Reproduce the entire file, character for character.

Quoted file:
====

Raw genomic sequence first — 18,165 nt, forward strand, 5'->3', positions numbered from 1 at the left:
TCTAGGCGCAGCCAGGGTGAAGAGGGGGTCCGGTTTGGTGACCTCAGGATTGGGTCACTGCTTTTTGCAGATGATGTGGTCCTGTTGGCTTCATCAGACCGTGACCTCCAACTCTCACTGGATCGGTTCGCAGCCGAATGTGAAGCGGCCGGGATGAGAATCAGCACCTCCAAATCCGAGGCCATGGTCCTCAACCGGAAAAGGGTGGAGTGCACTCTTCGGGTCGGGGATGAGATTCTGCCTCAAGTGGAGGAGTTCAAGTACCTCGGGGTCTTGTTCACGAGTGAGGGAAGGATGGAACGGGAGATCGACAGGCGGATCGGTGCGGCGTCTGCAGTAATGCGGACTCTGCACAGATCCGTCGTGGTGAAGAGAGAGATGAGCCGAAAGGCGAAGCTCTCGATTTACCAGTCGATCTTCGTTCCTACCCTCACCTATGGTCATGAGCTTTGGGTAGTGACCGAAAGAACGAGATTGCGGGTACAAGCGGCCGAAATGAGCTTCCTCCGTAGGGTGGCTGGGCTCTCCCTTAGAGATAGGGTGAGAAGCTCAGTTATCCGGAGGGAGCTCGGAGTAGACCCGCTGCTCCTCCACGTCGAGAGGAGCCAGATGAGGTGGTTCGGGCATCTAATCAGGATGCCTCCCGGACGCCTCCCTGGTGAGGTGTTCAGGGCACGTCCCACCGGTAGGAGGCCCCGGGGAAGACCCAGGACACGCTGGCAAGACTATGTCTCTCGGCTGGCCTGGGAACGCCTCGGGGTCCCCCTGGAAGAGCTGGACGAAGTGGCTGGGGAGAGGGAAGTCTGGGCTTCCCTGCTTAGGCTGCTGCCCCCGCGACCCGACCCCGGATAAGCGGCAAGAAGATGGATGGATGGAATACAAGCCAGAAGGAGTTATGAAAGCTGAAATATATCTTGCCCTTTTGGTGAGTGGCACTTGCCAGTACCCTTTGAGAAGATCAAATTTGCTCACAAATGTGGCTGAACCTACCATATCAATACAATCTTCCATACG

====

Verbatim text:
Raw genomic sequence first — 18,165 nt, forward strand, 5'->3', positions numbered from 1 at the left:
TCTAGGCGCAGCCAGGGTGAAGAGGGGGTCCGGTTTGGTGACCTCAGGATTGGGTCACTGCTTTTTGCAGATGATGTGGTCCTGTTGGCTTCATCAGACCGTGACCTCCAACTCTCACTGGATCGGTTCGCAGCCGAATGTGAAGCGGCCGGGATGAGAATCAGCACCTCCAAATCCGAGGCCATGGTCCTCAACCGGAAAAGGGTGGAGTGCACTCTTCGGGTCGGGGATGAGATTCTGCCTCAAGTGGAGGAGTTCAAGTACCTCGGGGTCTTGTTCACGAGTGAGGGAAGGATGGAACGGGAGATCGACAGGCGGATCGGTGCGGCGTCTGCAGTAATGCGGACTCTGCACAGATCCGTCGTGGTGAAGAGAGAGATGAGCCGAAAGGCGAAGCTCTCGATTTACCAGTCGATCTTCGTTCCTACCCTCACCTATGGTCATGAGCTTTGGGTAGTGACCGAAAGAACGAGATTGCGGGTACAAGCGGCCGAAATGAGCTTCCTCCGTAGGGTGGCTGGGCTCTCCCTTAGAGATAGGGTGAGAAGCTCAGTTATCCGGAGGGAGCTCGGAGTAGACCCGCTGCTCCTCCACGTCGAGAGGAGCCAGATGAGGTGGTTCGGGCATCTAATCAGGATGCCTCCCGGACGCCTCCCTGGTGAGGTGTTCAGGGCACGTCCCACCGGTAGGAGGCCCCGGGGAAGACCCAGGACACGCTGGCAAGACTATGTCTCTCGGCTGGCCTGGGAACGCCTCGGGGTCCCCCTGGAAGAGCTGGACGAAGTGGCTGGGGAGAGGGAAGTCTGGGCTTCCCTGCTTAGGCTGCTGCCCCCGCGACCCGACCCCGGATAAGCGGCAAGAAGATGGATGGATGGAATACAAGCCAGAAGGAGTTATGAAAGCTGAAATATATCTTGCCCTTTTGGTGAGTGGCACTTGCCAGTACCCTTTGAGAAGATCAAATTTGCTCACAAATGTGGCTGAACCTACCATATCAATACAATCTTCCATACG